By Jesse McKnight
Executive Vice President, The Saint Consulting Group
Wal-Mart appears to be making a concerted effort to gain approval for new store locations in areas of the country that have in years past been off limits. This effort appears to be concentrated on new urban areas, where the effects of new jobs and greater tax revenue could make permitting more obtainable.
It also coincides with recent changes in public attitudes, reported by the Saint Index©, with opposition to Wal-Mart stores lower than at any point in the past four years.
The world’s largest retail chain recently announced efforts to develop up to 12 new store locations in Chicago, following up on a similar abandoned effort in 2004. It appears that the focused strategy is to gain a foothold in the southern areas of the city. These areas have long been under served by the major grocery chains and seem to welcoming to Wal-Mart’s advances. However, Chicago Business News reports unions are putting up a stiff fight, despite the retailer’s pitch that the stores will provide much needed jobs.
In addition, Wal-Mart is making strong pitches in Vermont with efforts to open new supercenters in Bennington and Newport. Vermont has long been Wal-Mart free and not hospitable to the big-box model.
Northwest Arkansas’s news source, the NWA blog, posted an extensive report by the Arkansas Democrat Gazette on expansion plans for Wal-Mart, and the Gothamist blog also posted unconfirmed reports that Wal-Mart may be interested in moving into Manhattan’s Union Square.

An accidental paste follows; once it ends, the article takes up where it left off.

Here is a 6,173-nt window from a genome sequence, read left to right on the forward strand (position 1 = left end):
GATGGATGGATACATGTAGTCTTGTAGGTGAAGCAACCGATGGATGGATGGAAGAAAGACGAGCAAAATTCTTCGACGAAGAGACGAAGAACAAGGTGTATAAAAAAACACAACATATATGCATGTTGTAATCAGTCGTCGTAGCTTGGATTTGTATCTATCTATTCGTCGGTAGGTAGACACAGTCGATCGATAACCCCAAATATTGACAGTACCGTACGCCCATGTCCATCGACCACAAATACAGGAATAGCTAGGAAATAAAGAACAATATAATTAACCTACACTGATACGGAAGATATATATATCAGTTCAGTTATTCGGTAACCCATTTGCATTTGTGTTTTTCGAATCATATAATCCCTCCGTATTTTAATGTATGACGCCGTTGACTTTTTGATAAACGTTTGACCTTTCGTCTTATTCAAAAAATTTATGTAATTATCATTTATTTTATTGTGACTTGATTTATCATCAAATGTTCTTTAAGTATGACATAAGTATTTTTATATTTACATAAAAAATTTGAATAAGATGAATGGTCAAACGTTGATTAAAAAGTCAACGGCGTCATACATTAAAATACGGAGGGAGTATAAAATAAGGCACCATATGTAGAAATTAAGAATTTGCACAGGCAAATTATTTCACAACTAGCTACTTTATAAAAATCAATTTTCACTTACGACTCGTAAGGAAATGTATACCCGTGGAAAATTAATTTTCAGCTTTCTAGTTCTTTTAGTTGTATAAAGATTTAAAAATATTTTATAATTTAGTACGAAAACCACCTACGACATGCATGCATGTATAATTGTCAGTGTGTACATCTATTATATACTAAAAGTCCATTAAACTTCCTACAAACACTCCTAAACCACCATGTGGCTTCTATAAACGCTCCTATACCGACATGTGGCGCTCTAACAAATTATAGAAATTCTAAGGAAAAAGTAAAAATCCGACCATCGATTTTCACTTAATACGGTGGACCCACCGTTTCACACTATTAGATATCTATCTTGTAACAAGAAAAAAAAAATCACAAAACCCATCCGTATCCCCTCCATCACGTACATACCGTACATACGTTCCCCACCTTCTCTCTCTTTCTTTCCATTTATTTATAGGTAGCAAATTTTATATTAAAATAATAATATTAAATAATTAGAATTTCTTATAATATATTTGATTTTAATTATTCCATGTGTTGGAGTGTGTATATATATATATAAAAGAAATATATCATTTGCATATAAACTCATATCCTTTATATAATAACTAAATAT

For an unusual image showing the growth of Wal-Mart across the US, click on this Flowing Data map.
In Canada, however, Wal-Mart has decided to close all six of its Sam’s Clubs stories in southern Ontario, to focus on its superstores, Canoe Money reports.
These advances coincide with the recent results of the Saint Index©, showing that Americans are more likely to support new commercial projects in their hometown given the current economic situation. Also, Wal-Mart polled at its lowest opposition in the four years of the survey, falling from a high of 68% opposing a Wal-Mart development in their hometown, to 56% this year.
The Saint Index© tracks attitudes toward real estate development projects in the U.S., Canada and United Kingdom. It is the only primary research tool that quantifies and tracks the politics of land use, spotlighting who actively opposes and supports real-estate related projects and why.
Jesse McKnight is Executive Vice President of The Saint Consulting Group, email firstname.lastname@example.org, phone 510 770 1511